- E.J. Hradek, Senior Writer, ESPN The Magazine
- 0 Shares
EAST RUTHERFORD, N.J. -- Two Saturdays ago, the Devils were the ones holding the broom.
This Saturday, they could find themselves in the dustpan.
Yeah, things can change pretty quickly in the Stanley Cup playoffs.
In the home locker room, after Wednesday night's 3-2 Game 3 loss to the Hurricanes, the Devils looked despondent. They knew exactly where they were in the series. And they didn't like it.
They sat quietly, half-dressed, wondering where all that good karma had gone. They came into this Eastern Conference semifinal series with a 15-game winning streak. Now, just five days into it, they're dealing with another kind of run. They've lost three in a row. If it goes four, they'll have all summer to try to figure out what went wrong.
Of course, the answer to that question might be as simple as this: The Hurricanes are better.
"It's no accident that they finished second in the East," Devils left winger Patrik Elias said. "They've got a good, fast, competitive club."
If the Hurricanes aren't better, they're definitely working harder. From the opening faceoff of the series, the Hurricanes have been quicker to the puck. They haven't hesitated to drive the net. And if they just happened to slam into Martin Brodeur, so much the better. To this point, the Devils haven't answered the challenge.
Still, on Wednesday, the Devils talked about bounces. They talked about the game-winning, power-play goal that pinballed off three different players en route to the net.
"Sometimes you can't catch a break," Devils center Scott Gomez lamented.
"The puck hit three different people," said Devils GM/head coach Lou Lamoriello, speaking about the game-winner. "What can you say?"
Some would say that you make your breaks (and bounces) in sports. In the first three games of this series, the Devils haven't really deserved too many good bounces.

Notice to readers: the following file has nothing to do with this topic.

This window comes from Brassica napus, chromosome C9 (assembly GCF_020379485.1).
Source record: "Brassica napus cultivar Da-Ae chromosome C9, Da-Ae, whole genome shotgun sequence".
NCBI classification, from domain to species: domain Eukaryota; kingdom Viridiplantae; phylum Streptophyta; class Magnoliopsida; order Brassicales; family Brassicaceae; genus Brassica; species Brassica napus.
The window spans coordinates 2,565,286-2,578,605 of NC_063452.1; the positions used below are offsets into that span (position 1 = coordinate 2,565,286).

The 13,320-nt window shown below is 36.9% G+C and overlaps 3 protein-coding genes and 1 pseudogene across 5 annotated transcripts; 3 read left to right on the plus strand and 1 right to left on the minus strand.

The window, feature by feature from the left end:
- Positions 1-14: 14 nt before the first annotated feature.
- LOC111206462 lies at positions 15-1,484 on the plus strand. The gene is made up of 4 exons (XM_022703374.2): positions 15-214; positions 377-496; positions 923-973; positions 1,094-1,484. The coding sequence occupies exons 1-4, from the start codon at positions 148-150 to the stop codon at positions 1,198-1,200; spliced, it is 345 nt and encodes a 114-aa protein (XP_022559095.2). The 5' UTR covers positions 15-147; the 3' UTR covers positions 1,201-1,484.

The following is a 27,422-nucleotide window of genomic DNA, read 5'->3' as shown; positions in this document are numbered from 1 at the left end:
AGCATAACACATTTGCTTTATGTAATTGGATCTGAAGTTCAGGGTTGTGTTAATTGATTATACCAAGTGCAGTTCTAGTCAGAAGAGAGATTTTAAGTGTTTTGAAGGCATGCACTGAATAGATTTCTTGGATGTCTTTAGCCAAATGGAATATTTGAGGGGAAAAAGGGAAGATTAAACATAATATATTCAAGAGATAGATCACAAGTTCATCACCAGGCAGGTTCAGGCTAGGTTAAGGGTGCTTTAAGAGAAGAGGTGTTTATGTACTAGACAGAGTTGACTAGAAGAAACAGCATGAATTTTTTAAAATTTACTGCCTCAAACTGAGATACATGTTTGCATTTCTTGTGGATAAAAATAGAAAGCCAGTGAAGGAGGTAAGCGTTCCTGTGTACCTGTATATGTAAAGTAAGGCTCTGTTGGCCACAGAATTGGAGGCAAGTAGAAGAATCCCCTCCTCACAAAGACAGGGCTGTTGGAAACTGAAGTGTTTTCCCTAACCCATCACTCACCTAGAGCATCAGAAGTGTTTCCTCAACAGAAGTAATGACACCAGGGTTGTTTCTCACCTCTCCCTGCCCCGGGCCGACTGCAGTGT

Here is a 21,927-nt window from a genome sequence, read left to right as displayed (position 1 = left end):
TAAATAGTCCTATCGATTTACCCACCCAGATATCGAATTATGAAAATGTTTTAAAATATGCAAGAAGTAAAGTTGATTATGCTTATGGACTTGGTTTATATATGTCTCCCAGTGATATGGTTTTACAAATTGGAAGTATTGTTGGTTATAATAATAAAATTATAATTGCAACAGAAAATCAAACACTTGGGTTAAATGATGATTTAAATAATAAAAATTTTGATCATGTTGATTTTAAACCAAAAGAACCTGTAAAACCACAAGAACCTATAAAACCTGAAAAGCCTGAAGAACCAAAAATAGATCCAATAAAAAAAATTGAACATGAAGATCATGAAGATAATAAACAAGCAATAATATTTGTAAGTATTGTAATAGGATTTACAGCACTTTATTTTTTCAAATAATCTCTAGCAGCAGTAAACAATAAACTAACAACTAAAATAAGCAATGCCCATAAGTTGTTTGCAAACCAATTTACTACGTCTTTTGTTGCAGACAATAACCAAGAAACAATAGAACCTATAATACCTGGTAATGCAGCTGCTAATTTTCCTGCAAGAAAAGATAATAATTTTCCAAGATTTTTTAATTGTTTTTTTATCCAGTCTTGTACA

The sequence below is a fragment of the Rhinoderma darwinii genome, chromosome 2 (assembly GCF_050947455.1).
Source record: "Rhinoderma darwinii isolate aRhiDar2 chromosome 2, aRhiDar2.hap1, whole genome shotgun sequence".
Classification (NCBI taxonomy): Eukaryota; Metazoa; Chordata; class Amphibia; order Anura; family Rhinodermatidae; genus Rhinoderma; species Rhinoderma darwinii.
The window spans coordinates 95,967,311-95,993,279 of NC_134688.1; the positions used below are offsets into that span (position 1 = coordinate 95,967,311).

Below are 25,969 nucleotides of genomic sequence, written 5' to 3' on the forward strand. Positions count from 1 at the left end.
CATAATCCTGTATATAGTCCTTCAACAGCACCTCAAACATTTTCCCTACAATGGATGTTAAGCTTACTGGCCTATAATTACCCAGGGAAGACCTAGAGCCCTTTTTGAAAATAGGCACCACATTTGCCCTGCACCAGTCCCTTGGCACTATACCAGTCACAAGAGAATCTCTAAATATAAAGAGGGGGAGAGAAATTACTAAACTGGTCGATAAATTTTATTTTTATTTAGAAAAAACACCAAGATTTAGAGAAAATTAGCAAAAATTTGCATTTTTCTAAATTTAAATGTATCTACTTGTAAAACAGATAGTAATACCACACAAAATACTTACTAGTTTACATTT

They did get a great bounce in the final 20 seconds of Game 2 in Raleigh, when Zach Parise's slapper deflected off Gomez's stick and two posts before dropping over the goal line behind Hurricanes goalie Cam Ward. That bounce should have been enough to even the series.
But the Devils couldn't handle their good fortune.
Now, the Devils are facing elimination. And they're way too smart not to know what they're up against.
"We're in a pretty big hole," said Brodeur, who was fooled by Matt Cullen's backhander that tied the game at 1 at the 8:16 mark of the first period. "Tonight, we had a good opportunity to get back into it."
But they didn't. They didn't skate hard enough. They didn't hit hard enough. And, in a game that came down to a bounce, they didn't work hard enough to get that break.
So they're left with the usual clichés.
"We have to take it one game at a time."
"Saturday is our Game 7."
"We just need to get a win."
As you went around the Devils' room, you heard every single cliché associated with a 3-0 series deficit.
In the minutes after such a disappointing loss, the Devils weren't ready to accept the truth: The Hurricanes want it more than they do. At least, that's the truth through three games.
As the dressing room emptied out, one reporter asked Devils center John Madden if he thought he and his teammates were up for the challenge of a dramatic comeback.
"We'll find out Saturday," Madden said.
If they aren't, they'll find out what the other end of the broom feels like.
E.J. Hradek writes that so far in this series, the Devils aren't ready to accept the truth: The Hurricanes want it more than they do.